Over the course of the year, no other season is anticipated more, or is host to as many celebrations,as spring. Across time, cultures and continents, the season has been, and is, universally commemorated as a time of rebirth, growth, promise and redemption.
Technically, spring in the northern hemisphere begins with the vernal equinox, the moment the sun crosses the equator and begins its gradual drift northward—the moment when day and night are equal and “in balance” (equinox is Latin for equal night). This year that occurs at 6:29AM (EDT), March 20. The very nature of this equal division—of the duration of night and day/dark and light—have made the equinox both astronomically significant and an important spiritual marker for a wide range of belief systems.
Buildings and other structures or indicators that in some way specify the exact moment of the equinox have been constructed by almost every significant culture around the globe. In Arkansas, 1,000-year-old Native American ceremonial mounds are aligned to mark the equinox sunrise. In Cambodia, the sun at equinox crowns the main temple tower at Angkor Wat, and it precisely aligns with markers on the 5,000-year-old Grianan of Aileach in County Donegal, Ireland. At the Mayan temple at Chichen Itzain Mexico, the equinox sunrise perfectly delineates the 120-foot-long shadow of the snake god Kukulan. The list goes on—marking the equinox, in fact, is a key element in the construction and/or alignment of countless ancient structures, from Stone henge to the Great Pyramids.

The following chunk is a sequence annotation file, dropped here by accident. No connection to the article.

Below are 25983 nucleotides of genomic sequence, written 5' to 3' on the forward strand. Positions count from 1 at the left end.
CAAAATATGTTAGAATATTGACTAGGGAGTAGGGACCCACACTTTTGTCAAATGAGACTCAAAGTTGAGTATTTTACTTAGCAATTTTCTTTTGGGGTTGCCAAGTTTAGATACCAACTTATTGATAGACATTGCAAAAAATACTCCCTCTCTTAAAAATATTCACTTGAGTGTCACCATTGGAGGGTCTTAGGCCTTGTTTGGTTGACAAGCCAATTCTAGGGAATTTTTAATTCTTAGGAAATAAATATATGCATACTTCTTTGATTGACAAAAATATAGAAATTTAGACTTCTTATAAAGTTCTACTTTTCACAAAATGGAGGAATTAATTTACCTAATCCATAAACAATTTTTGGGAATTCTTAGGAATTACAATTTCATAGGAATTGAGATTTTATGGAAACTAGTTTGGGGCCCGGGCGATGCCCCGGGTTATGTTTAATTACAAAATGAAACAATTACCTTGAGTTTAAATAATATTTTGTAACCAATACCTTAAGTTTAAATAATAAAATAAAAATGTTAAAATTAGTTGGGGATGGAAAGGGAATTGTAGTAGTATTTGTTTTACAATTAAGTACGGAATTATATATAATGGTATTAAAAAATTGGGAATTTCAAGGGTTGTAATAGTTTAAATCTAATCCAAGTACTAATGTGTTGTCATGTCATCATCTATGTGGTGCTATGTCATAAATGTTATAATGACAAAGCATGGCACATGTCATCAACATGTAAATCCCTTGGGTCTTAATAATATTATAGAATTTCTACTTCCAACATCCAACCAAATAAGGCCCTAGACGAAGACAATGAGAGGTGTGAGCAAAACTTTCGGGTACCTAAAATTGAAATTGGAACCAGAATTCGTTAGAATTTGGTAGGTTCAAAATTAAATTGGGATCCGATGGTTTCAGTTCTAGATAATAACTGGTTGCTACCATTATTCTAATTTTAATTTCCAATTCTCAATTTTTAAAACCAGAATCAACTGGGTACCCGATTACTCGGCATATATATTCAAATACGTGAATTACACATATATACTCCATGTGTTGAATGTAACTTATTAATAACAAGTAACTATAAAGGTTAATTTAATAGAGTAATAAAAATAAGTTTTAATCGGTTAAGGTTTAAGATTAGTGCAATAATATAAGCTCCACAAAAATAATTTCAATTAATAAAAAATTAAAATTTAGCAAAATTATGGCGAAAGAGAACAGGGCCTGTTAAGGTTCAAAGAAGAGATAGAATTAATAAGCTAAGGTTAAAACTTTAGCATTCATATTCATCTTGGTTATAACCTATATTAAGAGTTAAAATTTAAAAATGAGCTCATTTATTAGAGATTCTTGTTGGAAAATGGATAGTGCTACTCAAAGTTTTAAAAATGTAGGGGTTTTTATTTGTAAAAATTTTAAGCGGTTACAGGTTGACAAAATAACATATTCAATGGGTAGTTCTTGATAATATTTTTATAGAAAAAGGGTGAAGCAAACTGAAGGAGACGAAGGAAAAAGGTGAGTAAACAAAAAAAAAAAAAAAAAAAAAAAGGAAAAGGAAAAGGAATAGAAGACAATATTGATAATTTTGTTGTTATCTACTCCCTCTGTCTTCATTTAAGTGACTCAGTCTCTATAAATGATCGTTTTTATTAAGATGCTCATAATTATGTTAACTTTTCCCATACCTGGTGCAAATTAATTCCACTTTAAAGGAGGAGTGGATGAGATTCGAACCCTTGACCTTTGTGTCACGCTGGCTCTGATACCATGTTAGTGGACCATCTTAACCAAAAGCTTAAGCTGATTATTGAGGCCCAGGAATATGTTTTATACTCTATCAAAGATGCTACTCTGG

This cosmological spotlight has not been lost to modern cultures, however. Many of our modern religious and cultural holidays are, in fact, directly related to “pagan” celebrations, long forgotten, which in turn were likely scheduled to coincide with lunar or solar events. In a delightful conjunction of cultures and calendars, the Roman Catholic holy day of Easter (named for Eostre, the ancient Germanic goddess of fertility), for example, is always scheduled for the first Sunday (defined by the Gregorian calendar) after the first full moon (lunar calendar) following the vernal equinox (solar calendar). Food, of course, plays a big part in most major cultural celebrations. The ritual dinner of Passover, the joyous Easter feast, the Persian New Year—all fundamentally celebrate the season of rebirth and the growth that will mature and be harvested in the fall.
The Hudson River was the original highway into the New World, and its shores have been home to multitudes of settlers from all parts of the globe, including Dutch, English, French, German, Irish, Indian, Italian, Hispanic and many others. Our heritage and our history are made of what these immigrants brought—and continue to bring—each adding another little bit to our wonderfully diverse culture.
We celebrate that in this issue, just a little bit more than usual, with our own spring tradition, now beginning its second decade. It marks the end of winter and the beginning of spring, and celebrates the incredible diversity of food and people throughout our valley. It’s a two-week party called Spring Hudson Valley Restaurant Week, and it unofficially welcomes a new year of culinary pleasures. (We tried calling it Vernal Equinox Restaurant Week but that never caughton). Hope to see you there.